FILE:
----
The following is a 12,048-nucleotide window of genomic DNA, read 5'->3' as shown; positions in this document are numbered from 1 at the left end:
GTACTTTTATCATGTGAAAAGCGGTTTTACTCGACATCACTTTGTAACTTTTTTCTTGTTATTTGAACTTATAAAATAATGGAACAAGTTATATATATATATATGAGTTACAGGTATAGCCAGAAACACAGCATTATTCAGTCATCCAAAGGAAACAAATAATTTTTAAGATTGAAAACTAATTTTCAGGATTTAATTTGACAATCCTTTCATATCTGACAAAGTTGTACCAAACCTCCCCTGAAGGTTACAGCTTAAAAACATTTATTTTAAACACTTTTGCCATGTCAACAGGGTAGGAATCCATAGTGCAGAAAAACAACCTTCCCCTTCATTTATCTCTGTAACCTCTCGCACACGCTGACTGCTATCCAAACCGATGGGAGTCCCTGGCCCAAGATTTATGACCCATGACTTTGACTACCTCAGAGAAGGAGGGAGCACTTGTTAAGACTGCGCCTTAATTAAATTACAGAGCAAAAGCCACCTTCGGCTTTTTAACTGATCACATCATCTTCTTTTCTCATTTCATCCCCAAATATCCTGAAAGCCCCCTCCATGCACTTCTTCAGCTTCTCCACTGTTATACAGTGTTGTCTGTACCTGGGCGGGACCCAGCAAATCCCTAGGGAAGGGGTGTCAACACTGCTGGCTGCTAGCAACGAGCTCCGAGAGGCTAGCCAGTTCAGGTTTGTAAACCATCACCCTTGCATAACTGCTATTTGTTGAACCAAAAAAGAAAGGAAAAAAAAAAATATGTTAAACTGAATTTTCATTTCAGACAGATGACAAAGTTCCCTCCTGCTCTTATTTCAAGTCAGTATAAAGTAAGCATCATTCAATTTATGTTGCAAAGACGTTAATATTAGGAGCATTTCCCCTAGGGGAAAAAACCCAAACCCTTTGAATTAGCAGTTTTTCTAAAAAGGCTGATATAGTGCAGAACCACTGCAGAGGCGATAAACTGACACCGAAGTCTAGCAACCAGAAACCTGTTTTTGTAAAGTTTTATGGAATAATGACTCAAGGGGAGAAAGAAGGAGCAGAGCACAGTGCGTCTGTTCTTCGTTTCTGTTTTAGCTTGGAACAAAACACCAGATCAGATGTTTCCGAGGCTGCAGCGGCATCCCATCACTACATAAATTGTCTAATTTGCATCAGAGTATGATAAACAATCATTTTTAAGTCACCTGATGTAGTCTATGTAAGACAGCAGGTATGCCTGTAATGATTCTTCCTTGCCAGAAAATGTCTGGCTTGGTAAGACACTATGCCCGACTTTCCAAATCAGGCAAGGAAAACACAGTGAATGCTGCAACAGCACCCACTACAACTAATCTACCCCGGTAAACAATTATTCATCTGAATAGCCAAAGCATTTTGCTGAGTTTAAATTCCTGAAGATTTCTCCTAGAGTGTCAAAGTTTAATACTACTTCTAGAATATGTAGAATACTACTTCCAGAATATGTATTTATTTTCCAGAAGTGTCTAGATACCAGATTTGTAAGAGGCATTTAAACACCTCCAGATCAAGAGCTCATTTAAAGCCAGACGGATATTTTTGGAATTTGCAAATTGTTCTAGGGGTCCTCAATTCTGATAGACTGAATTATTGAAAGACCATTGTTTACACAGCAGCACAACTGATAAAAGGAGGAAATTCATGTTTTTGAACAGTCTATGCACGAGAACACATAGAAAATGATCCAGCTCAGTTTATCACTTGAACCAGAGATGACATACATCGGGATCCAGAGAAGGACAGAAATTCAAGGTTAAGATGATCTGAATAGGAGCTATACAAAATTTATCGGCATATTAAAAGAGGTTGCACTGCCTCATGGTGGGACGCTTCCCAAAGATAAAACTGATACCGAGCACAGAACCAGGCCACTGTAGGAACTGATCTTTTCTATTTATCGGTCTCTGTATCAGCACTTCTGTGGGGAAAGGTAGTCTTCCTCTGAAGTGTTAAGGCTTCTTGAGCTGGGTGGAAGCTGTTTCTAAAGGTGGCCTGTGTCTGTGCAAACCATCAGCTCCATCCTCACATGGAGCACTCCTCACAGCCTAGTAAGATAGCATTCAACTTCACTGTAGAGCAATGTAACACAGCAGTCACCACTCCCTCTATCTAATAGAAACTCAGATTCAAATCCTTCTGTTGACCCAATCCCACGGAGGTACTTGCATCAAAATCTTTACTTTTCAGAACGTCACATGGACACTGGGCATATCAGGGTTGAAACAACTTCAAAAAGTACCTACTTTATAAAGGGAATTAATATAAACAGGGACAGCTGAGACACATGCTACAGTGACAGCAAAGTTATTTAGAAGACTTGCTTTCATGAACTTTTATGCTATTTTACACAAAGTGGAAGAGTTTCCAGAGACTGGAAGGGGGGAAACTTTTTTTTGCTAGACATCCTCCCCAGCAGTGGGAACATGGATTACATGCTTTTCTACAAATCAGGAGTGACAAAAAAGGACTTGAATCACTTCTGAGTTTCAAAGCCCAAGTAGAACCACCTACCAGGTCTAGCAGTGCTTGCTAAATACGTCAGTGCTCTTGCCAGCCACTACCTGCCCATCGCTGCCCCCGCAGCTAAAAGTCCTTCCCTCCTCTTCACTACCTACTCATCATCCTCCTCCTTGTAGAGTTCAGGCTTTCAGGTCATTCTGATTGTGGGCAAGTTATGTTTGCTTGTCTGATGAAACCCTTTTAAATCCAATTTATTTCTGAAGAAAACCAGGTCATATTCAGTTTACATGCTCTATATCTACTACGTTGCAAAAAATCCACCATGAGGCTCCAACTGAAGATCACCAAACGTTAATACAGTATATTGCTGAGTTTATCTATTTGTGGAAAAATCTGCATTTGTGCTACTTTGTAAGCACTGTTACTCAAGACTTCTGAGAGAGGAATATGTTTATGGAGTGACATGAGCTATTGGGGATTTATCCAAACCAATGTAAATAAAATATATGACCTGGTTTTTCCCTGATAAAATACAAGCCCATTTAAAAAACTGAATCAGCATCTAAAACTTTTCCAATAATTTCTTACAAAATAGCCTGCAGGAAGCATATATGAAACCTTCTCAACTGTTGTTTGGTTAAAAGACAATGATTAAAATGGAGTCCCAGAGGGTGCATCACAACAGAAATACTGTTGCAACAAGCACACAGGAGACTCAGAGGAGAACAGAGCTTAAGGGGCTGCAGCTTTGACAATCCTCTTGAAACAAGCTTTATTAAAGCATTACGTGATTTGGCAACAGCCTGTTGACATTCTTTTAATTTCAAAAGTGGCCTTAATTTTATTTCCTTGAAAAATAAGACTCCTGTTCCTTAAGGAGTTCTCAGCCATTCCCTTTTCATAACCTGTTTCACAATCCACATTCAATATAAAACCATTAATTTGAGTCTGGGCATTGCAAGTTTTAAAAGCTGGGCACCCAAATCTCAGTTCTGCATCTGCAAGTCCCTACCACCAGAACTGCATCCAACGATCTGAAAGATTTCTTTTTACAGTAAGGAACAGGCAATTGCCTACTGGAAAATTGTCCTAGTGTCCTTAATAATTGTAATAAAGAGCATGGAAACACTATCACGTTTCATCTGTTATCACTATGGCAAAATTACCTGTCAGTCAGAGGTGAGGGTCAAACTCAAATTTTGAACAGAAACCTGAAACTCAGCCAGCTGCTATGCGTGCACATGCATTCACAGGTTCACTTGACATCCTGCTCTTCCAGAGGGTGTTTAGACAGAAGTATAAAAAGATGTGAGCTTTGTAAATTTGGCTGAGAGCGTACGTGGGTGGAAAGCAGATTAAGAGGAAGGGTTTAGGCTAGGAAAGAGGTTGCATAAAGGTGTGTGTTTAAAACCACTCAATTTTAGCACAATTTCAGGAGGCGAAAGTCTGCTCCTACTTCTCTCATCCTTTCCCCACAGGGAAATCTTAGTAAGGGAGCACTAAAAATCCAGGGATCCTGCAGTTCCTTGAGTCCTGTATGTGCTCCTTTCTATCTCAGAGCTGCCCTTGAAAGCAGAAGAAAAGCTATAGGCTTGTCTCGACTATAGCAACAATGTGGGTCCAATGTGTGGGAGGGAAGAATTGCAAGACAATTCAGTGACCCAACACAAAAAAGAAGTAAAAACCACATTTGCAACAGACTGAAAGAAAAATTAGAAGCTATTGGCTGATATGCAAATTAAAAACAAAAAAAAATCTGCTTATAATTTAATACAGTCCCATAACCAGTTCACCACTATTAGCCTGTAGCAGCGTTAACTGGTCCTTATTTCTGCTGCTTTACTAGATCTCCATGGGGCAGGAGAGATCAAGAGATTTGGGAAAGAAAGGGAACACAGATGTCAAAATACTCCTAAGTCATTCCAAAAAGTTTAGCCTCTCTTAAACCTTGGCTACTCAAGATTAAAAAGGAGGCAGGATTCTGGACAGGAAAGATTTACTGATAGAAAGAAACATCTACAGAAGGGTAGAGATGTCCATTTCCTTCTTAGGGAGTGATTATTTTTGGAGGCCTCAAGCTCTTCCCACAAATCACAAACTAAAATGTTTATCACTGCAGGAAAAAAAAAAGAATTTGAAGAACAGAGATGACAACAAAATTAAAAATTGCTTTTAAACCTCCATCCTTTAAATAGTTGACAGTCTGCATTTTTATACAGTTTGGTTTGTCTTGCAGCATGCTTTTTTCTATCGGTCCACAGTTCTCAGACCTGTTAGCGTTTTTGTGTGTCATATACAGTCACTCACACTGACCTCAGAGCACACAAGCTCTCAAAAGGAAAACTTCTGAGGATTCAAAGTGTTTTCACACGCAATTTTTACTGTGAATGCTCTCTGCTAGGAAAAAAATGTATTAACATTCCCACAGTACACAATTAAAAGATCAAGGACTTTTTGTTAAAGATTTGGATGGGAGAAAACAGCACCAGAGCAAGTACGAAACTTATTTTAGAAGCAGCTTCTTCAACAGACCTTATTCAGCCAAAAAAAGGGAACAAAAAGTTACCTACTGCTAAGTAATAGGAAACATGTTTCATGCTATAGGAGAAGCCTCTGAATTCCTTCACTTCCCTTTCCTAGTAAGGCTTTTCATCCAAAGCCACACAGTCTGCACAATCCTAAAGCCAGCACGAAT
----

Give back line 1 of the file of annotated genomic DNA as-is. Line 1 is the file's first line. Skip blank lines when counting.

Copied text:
The following is a 12,048-nucleotide window of genomic DNA, read 5'->3' as shown; positions in this document are numbered from 1 at the left end: